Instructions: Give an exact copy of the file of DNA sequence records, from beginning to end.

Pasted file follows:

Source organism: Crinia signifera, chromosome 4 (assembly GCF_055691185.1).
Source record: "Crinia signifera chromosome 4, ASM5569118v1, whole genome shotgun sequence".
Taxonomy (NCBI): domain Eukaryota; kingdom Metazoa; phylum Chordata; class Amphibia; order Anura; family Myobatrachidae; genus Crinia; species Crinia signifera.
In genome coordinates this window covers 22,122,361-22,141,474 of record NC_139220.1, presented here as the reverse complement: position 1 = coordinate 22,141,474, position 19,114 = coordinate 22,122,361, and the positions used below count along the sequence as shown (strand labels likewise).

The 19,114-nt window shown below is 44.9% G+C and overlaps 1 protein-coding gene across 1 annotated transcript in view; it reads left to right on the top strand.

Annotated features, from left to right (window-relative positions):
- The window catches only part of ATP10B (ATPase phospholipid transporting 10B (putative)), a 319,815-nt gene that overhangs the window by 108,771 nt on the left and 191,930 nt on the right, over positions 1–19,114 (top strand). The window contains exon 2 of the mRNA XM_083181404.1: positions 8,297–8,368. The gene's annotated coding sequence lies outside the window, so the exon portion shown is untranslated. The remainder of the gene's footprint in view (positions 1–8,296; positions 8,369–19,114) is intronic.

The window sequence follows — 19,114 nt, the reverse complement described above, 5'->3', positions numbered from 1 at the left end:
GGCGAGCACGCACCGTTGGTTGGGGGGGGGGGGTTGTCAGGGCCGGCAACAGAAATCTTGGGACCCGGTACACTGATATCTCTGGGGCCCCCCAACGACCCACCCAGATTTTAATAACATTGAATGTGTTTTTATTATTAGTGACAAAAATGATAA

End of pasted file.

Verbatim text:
Source organism: Crinia signifera, chromosome 4 (assembly GCF_055691185.1).
Source record: "Crinia signifera chromosome 4, ASM5569118v1, whole genome shotgun sequence".
Taxonomy (NCBI): domain Eukaryota; kingdom Metazoa; phylum Chordata; class Amphibia; order Anura; family Myobatrachidae; genus Crinia; species Crinia signifera.
In genome coordinates this window covers 22,122,361-22,141,474 of record NC_139220.1, presented here as the reverse complement: position 1 = coordinate 22,141,474, position 19,114 = coordinate 22,122,361, and the positions used below count along the sequence as shown (strand labels likewise).

The 19,114-nt window shown below is 44.9% G+C and overlaps 1 protein-coding gene across 1 annotated transcript in view; it reads left to right on the top strand.

Annotated features, from left to right (window-relative positions):
- The window catches only part of ATP10B (ATPase phospholipid transporting 10B (putative)), a 319,815-nt gene that overhangs the window by 108,771 nt on the left and 191,930 nt on the right, over positions 1–19,114 (top strand). The window contains exon 2 of the mRNA XM_083181404.1: positions 8,297–8,368. The gene's annotated coding sequence lies outside the window, so the exon portion shown is untranslated. The remainder of the gene's footprint in view (positions 1–8,296; positions 8,369–19,114) is intronic.

The window sequence follows — 19,114 nt, the reverse complement described above, 5'->3', positions numbered from 1 at the left end:
GGCGAGCACGCACCGTTGGTTGGGGGGGGGGGGTTGTCAGGGCCGGCAACAGAAATCTTGGGACCCGGTACACTGATATCTCTGGGGCCCCCCAACGACCCACCCAGATTTTAATAACATTGAATGTGTTTTTATTATTAGTGACAAAAATGATAA